Press Release: Spare, AC Transit, and BART Announce Partnership to Modernize Paratransit Servicesもっと詳しく知る


Customer story

Making a community impact in Oregon


Provide a microtransit service to residents of a small, geographically challenging town, to empower them to access the town’s facilities and fixed-route transit to other communities.


Ashland’s geography presents difficulties for traditional fixed-route transit vehicles. This provided Rogue Valley Transit District (RVTD) with a unique opportunity to innovate and design the region’s first on-demand microtransit fleet tailored toward the general public. With the help of a $400,000 grant from the Statewide Transportation Improvement Fund, RVTD joined forces with Spare to operate the Rogue Valley Connector. The 18-month pilot service allows residents to connect with the major transit line that connects Ashland to surrounding communities.

Rogue Valley Transit District
Ashland, OR
December 2019
Service type


As a small town with unique geography, Ashland presents a series of unique challenges:

  • The town has steep terrain, narrow streets, and receives regular snow in winter, which prohibits transit service by traditional large buses.
  • The town’s small population and low housing density makes regular fixed-route services uneconomical.
  • A large proportion of the population live in the slopes above the main boulevard, meaning many people are not able to get to transit or walk to the hospital or shopping district.

"This is a real life-changer. It gives me independence to get places where the bus doesn’t go, and that’s real important. I sometimes take the taxi, but that’s $12 plus tip. I can walk it with Spidey, my service dog, but it’s six miles or more."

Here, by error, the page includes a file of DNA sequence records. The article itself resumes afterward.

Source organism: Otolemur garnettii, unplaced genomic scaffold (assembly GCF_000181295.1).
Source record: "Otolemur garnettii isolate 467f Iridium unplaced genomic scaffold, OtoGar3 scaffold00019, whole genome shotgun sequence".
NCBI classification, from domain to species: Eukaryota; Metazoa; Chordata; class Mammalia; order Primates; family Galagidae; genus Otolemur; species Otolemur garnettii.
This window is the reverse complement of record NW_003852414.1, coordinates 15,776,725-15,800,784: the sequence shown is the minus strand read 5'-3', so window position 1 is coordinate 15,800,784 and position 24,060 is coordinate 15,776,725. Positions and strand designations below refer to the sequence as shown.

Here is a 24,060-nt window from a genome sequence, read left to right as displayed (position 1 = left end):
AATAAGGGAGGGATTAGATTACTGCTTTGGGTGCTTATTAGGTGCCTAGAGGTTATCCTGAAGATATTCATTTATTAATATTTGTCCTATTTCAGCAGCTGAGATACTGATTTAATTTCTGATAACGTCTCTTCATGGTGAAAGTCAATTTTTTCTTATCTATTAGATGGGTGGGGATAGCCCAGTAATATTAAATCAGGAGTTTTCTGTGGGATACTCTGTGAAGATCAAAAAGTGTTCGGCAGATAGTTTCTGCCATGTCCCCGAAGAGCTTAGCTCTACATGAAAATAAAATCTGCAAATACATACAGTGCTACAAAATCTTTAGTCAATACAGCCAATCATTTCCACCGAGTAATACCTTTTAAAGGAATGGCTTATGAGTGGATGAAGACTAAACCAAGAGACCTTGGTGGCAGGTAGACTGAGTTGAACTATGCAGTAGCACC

Bill Belew
Bill BelewAshland resident


The residents and City Council of Ashland had been requesting a microtransit service for many years. Today, it is the only town in Oregon using both on-demand and dedicated paratransit services.

The Rogue Valley Connector operates with ‘virtual stops’ on a flexible schedule. The stops include connections to the fixed-route system and other popular destinations such as malls and a university. The virtual stops are much closer to residents’ doorsteps than most transit stops, and the rides never involve a transfer. The service’s two vans are ADA-accessible, and one includes a wheelchair lift. All these factors represent a fundamental improvement to the transit experience across Ashland.

"RVTD has been deeply satisfied with Spare's robust backend, highly skilled staff, and exceedingly responsive customer service. Their cutting edge approach to microtransit service has enabled RVTD to push public transit into new regions and increase mobility for individuals who otherwise were unable to be served."

Melissa Lowry
Melissa LowryProject Planner, RVTD

The principal target ridership includes families, seniors, disabled people and those getting to medical appointments, although the service is open to all residents. Spare Engine, a flexible algorithm that optimizes routing and matching, pools riders with others traveling in similar directions. This approach balances efficiency with convenience and sustainability.

"The service operates under the same fares as existing fixed routes, so it provides an economical option for travel within the city limits."

Scott Fleury
Scott FleuryDirector, City Deputy Public Works


Rogue Valley Connector was designed to lessen the town’s carbon impact by reducing the number of vehicles on the road, in turn easing the traffic and parking demand in the city. With an average waiting time of only 7 minutes, the service also allows residents to access jobs, schools and healthcare much more conveniently by transit.

Since Spare partnered with RVTD, over 40% of trips have been pooled between riders who may not have known each other. This helps forge a real sense of community among Ashland’s residents.

Increase in boardings
7 minutes